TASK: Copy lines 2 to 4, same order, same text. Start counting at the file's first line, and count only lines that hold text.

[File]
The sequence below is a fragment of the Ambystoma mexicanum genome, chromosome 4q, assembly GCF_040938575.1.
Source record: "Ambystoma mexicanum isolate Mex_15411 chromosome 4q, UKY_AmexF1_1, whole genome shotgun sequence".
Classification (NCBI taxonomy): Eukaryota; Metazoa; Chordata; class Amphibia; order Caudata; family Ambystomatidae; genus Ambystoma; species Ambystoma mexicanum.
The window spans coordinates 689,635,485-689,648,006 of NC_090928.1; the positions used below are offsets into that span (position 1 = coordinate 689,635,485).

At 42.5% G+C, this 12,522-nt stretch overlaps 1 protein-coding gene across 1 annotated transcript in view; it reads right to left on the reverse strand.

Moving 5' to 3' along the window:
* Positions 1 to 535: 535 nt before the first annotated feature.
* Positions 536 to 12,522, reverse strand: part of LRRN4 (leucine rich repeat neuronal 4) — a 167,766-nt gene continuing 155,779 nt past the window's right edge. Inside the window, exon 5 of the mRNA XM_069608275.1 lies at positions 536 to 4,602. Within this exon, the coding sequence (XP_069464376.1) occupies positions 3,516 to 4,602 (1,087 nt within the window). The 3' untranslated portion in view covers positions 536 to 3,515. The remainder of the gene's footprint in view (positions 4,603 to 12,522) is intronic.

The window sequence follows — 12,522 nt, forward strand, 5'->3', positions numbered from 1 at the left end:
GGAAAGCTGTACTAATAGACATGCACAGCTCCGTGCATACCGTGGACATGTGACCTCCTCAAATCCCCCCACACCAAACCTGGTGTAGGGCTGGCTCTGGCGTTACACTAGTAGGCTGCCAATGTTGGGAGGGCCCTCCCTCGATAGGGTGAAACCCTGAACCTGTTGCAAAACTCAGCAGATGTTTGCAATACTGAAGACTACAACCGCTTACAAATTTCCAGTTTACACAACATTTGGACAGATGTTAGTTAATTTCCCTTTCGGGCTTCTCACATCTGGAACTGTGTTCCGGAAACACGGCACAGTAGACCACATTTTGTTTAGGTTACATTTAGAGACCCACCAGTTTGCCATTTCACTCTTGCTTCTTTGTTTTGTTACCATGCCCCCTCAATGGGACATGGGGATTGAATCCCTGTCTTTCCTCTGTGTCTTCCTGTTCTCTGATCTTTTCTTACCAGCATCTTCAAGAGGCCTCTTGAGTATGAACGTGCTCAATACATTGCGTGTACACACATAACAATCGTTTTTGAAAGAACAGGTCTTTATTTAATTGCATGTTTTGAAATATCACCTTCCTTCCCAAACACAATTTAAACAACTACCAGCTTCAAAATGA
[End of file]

Source record: "Ambystoma mexicanum isolate Mex_15411 chromosome 4q, UKY_AmexF1_1, whole genome shotgun sequence".
Classification (NCBI taxonomy): Eukaryota; Metazoa; Chordata; class Amphibia; order Caudata; family Ambystomatidae; genus Ambystoma; species Ambystoma mexicanum.
The window spans coordinates 689,635,485-689,648,006 of NC_090928.1; the positions used below are offsets into that span (position 1 = coordinate 689,635,485).